Written By: Jess Reed
For a few years now, a narrative has been building that Texas is nipping at California’s heels as a leading state for tech businesses. While California still remains king in most people’s eyes — and Silicon Valley in particular still holds a lot of sway — there is at this point little doubt that Texas is becoming a legitimate competitor. In April of 2019, in fact, an article looking at state tech employment noted that by raw data, Texas had ascended to the number two spot behind California. The article did note that California remained fairly far ahead (employing 1.8 million in tech in 2018 to 983,000 in Texas). But its main point was that tech employment in Texas was up 20.9% since 2010 — not too far off the 25.4% rate for California.
Given this data, the persistent chatter about Texas potentially overtaking California as a hub for tech business and innovation is more than understandable. As to why this is happening though, we’d look to a few significant factors.
1. Affordability. One of the main factors in the emergence of Texas as a dominant force in tech innovation is undoubtedly the fact that the state offers a relatively low cost of living. In zooming in on tech opportunities in California and Texas a little while back, this was actually one of the key differentiating notes we focused on. Despite higher salaries in tech, California has a very high cost of living. By contrast, Texas offers slightly lower salaries — but has a significantly more affordable cost of living and no state income tax. That combination, of reasonably high salaries in tech jobs and less living expense, is thought to be one of the main drivers of tech talent to Texas.
2. Ease & Incentive. The ease of starting an official business in Texas is not likely enough of a draw to directly pull people from other states. But it certainly helps young entrepreneurs in the state to get started, and also helps incoming talent to set up more sustainable businesses. Specifically, registering an LLC in Texas is an almost shockingly simple thing to do. People starting businesses and opting for this structure — which is oriented for owner stability and company growth — only have to complete a few online forms concerning the name, control, and registration of the business.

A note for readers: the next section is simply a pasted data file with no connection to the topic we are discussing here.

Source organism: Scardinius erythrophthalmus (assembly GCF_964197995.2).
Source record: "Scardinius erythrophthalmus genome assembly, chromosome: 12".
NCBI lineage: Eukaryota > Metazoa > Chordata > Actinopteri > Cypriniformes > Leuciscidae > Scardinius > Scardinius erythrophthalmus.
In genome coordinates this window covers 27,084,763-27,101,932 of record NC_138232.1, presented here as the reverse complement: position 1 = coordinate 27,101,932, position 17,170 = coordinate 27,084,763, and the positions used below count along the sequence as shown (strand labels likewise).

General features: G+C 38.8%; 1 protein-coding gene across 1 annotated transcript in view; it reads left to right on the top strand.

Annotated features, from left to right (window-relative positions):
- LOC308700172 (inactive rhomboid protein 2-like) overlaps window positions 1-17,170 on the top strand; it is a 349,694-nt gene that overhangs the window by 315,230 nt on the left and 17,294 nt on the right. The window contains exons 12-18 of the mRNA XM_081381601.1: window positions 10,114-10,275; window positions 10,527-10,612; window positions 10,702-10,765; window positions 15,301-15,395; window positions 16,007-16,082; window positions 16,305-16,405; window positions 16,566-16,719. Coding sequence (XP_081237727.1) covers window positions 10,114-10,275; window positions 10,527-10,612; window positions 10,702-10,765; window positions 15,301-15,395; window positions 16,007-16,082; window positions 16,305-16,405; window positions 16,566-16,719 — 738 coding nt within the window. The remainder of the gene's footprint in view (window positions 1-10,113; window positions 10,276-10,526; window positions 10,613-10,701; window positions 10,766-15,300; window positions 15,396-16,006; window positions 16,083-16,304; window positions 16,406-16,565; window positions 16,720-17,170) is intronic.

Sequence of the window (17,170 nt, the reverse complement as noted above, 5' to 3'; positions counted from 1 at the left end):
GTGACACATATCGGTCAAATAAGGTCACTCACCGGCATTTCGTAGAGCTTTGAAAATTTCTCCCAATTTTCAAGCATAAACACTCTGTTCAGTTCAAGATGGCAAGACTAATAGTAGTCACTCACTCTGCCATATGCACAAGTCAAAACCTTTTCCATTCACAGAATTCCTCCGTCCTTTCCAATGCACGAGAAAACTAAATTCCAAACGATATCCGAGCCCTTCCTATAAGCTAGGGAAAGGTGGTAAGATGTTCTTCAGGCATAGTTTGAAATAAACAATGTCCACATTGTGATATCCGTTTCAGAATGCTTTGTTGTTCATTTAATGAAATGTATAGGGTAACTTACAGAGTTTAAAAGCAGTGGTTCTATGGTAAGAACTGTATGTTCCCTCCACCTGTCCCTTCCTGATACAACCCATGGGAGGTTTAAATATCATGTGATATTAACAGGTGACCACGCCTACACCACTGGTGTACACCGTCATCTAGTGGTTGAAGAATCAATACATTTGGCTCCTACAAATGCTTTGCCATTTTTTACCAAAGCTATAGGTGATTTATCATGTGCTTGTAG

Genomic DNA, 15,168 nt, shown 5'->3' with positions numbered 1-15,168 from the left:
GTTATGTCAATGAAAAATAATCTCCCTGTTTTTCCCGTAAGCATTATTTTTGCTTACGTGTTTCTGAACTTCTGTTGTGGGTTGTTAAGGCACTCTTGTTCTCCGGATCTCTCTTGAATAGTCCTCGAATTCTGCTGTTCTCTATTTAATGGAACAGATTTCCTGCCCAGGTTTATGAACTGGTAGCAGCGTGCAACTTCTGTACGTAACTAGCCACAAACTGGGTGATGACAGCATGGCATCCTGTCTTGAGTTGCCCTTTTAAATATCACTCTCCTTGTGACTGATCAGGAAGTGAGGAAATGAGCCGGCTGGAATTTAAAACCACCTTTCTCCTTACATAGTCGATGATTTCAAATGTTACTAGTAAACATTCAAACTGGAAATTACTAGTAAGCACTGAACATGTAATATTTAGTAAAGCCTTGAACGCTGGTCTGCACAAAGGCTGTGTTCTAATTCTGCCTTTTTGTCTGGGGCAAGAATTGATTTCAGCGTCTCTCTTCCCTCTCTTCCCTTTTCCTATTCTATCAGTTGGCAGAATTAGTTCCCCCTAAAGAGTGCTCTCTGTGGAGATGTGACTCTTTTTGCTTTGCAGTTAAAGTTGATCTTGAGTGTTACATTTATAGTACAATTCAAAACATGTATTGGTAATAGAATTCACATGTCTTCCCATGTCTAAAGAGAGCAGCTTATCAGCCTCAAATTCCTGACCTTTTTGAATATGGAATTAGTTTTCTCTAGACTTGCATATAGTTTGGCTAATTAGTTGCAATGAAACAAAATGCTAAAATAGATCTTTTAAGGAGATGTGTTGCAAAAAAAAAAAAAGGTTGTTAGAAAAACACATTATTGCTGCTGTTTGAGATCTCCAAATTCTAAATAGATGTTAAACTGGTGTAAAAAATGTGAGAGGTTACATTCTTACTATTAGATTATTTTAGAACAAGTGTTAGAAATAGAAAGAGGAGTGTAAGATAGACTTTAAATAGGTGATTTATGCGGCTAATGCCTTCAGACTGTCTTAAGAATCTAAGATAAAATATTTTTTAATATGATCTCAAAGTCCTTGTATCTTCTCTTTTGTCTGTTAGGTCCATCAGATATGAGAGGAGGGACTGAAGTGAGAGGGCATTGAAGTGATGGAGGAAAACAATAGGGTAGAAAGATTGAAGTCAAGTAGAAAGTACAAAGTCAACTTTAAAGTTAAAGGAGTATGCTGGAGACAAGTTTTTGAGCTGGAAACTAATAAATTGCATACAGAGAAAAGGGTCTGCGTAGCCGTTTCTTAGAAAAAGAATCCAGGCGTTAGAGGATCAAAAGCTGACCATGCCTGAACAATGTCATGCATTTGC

Beyond this sort of structural ease, there are also incentives related to new businesses in Texas. We mentioned the lack of income tax already, but Texas also has a very low (1%) corporate tax rate, which further improves conditions for new small businesses. This, plus a thriving environment for grants and startup funding, makes for a fairly powerful incentive for people to try starting their businesses in Texas.
3. Positive Examples. There are also positive examples that are helping to draw attention to the rise of Texas in the tech world. The most notable such example comes from HP. This tech giant, which literally started Silicon Valley, has actually migrated to Texas. In doing so, it has become a sort of flagship for the broader narrative of established tech companies moving to the state in order to take advantage of the aforementioned favorable tax situation.
From headliners like HP to successful new, small businesses, the appeal of Texas is only becoming clearer thanks to positive examples. Aspiring entrepreneurs both in Texas and elsewhere see what’s happening and believe in the opportunity the state is coming to represent.
All of these factors, as well as the abundance of thriving industries and the massive population of young talent in Texas, combine to make the state a serious competitor to California. Whether or not it will overtake California by the numbers remains to be seen, but things to appear to be trending in that direction.